“I am as human as I can possibly be.”
National Book Award winner Alice McDermott once admitted that she does not write about Catholics and Catholicism just because it’s her own religion. “I have used Catholicism simply to give my characters a vocabulary that they might not otherwise have,” she said after her Charming Billy took that prize. “My sense of all religions is that all we’re doing is giving language to our common experience of uncertainty, of yearning.”
McDermott is correct. All religions have their vocabularies, and Catholicism is rich with its language, ritual, textures, metaphors, and culture. In this octave of Easter, we could still be damp from the sprinkling of holy water and our Sunday’s clothes might even hold the scent of the incense and charcoal.
The Ninth Hour, McDermott’s most recent novel, seems to douse the reader with waves of Catholic images and provide fragrant aromas to illustrate the pain and pathos of two families, one who struggles and the other who sails to reach the next generation. “Love is a tonic, not a cure” is a line offered a few times in the book as Irish wisdom and a soothing balm to broken hearts and weary souls. The corporal works of mercy star in the novel, though they feel more like wallpaper in the rooms that hold the most important scenes. In truth, mercy is more willpower than wallpaper, administered first by Sr. St. Savior, the old nun whose name, refashioned as Sally, is given to the unborn child of the man who commits suicide in the opening pages. Mercy abounds in odd and curious ways from almost every character thereafter.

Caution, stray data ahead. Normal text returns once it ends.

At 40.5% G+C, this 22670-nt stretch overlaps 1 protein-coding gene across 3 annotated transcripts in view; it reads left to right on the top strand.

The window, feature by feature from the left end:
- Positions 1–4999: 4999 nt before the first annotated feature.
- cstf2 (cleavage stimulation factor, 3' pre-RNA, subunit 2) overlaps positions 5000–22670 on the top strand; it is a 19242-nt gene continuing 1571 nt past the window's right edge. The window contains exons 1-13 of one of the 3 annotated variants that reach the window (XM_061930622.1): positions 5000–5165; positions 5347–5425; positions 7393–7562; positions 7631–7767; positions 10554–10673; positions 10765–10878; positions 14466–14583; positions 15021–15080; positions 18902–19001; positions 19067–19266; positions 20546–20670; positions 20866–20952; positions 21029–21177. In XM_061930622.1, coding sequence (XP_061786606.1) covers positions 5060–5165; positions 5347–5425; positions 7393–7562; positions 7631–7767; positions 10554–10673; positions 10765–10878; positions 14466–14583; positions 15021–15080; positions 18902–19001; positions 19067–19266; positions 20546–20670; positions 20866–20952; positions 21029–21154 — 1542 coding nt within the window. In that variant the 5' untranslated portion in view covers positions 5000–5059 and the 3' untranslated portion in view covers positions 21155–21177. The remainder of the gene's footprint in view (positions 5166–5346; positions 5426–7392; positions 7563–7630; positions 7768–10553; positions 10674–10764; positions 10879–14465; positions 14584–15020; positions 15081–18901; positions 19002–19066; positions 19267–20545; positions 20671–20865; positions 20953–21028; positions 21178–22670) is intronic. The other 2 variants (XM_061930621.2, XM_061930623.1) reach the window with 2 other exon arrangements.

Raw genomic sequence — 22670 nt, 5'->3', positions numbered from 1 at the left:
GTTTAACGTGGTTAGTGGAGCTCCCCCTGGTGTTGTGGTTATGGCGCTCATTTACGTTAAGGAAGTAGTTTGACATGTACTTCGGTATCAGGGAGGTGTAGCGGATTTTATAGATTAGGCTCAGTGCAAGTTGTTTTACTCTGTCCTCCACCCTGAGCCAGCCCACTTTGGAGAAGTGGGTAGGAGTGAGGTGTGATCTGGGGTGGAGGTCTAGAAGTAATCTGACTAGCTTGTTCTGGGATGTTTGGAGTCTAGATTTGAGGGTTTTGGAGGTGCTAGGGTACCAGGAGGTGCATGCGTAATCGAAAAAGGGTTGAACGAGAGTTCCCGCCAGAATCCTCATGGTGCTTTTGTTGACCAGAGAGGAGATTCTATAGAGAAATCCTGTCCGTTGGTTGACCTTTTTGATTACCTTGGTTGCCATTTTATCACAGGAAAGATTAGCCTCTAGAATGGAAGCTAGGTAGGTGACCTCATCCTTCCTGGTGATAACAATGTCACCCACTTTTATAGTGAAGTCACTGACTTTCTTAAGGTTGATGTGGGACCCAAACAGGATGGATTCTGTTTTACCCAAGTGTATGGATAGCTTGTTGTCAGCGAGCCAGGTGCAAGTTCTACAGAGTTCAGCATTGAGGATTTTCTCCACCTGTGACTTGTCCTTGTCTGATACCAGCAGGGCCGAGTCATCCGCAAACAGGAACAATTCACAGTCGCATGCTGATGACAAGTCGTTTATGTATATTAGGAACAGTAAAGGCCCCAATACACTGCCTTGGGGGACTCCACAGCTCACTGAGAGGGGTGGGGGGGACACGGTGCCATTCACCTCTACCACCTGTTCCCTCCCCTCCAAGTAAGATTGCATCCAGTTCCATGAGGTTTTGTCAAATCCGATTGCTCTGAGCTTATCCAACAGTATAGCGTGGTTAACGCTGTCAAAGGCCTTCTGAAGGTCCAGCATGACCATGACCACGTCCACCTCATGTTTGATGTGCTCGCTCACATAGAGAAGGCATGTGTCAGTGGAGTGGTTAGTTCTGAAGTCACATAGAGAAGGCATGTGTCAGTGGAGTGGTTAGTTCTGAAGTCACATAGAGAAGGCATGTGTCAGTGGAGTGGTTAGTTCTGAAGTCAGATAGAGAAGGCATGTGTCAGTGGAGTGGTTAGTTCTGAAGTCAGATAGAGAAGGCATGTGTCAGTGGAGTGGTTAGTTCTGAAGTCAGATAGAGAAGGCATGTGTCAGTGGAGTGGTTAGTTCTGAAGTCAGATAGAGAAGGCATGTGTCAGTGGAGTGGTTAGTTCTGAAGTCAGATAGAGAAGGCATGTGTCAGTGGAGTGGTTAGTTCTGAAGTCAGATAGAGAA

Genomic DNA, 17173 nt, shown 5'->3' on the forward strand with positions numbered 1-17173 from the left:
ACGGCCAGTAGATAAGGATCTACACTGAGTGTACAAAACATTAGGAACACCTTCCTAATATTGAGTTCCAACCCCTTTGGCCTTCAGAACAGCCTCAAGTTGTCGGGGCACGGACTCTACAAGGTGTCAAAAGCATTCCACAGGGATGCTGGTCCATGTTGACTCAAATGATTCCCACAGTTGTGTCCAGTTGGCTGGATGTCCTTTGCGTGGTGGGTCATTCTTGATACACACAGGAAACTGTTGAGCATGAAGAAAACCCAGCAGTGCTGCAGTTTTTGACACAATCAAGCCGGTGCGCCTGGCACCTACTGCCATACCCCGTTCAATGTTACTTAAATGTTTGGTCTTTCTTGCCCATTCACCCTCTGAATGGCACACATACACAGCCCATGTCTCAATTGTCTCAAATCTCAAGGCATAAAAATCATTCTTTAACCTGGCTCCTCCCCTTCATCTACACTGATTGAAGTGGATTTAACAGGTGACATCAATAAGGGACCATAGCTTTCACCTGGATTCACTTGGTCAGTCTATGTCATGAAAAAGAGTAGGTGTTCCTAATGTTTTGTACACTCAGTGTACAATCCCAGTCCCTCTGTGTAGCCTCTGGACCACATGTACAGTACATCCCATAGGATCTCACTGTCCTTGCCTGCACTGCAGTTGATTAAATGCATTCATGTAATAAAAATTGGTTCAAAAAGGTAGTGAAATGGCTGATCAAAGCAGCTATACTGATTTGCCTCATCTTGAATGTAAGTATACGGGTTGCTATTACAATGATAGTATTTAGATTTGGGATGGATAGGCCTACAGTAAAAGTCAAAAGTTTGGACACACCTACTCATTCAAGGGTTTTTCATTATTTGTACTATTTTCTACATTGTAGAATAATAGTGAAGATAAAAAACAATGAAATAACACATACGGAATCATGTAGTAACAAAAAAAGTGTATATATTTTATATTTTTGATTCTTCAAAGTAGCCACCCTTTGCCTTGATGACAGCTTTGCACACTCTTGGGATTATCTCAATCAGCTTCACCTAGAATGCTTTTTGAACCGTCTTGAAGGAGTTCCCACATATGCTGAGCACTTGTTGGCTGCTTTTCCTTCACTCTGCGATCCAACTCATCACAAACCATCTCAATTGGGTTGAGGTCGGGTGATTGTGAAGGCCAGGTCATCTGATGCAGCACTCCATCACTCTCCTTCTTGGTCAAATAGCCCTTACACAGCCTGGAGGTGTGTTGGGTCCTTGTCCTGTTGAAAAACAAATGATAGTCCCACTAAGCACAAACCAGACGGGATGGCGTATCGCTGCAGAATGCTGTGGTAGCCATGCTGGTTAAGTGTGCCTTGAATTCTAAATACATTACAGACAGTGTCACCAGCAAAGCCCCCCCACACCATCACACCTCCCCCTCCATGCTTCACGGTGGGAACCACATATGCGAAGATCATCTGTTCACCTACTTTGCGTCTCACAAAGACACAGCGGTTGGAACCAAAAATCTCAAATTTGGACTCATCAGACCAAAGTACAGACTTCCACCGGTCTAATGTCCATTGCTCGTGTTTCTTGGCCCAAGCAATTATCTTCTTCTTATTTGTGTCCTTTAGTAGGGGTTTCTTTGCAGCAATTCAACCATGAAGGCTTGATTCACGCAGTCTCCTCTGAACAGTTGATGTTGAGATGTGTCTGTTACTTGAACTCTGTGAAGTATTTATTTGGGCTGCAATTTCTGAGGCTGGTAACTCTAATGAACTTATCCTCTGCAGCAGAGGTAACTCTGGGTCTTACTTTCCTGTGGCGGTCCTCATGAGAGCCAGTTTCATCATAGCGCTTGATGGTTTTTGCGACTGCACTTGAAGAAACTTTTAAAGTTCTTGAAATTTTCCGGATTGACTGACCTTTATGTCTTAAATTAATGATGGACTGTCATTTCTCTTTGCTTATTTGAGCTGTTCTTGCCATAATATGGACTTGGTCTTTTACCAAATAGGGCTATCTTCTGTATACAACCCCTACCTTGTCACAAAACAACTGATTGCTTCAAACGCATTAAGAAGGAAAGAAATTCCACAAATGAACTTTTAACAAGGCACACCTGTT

This book hails Catholicism’s depth and derides its empty piety. The nuns forego the trappings of the church they help create. Furthermore, these hardworking women advance an essential theology that both prizes and forgives humanity for its understandable sins of varying degrees of seriousness. McDermott’s comfort with and acceptance of humanity is the most Catholic dimension of her book.
During this Easter season when we rejoice in the supernatural event of the resurrection of Jesus, do we have the humility to champion the humanity that this divine act redeems? St. Francis de Sales is believed to have said, “I am as human as I can possibly be.” The savior he followed could have easily said the same words.
When we repeat this saying of DeSales over these 50 days of Easter, let us speak them with more rejoicing than apology.
If you like this article, please share it on Facebook.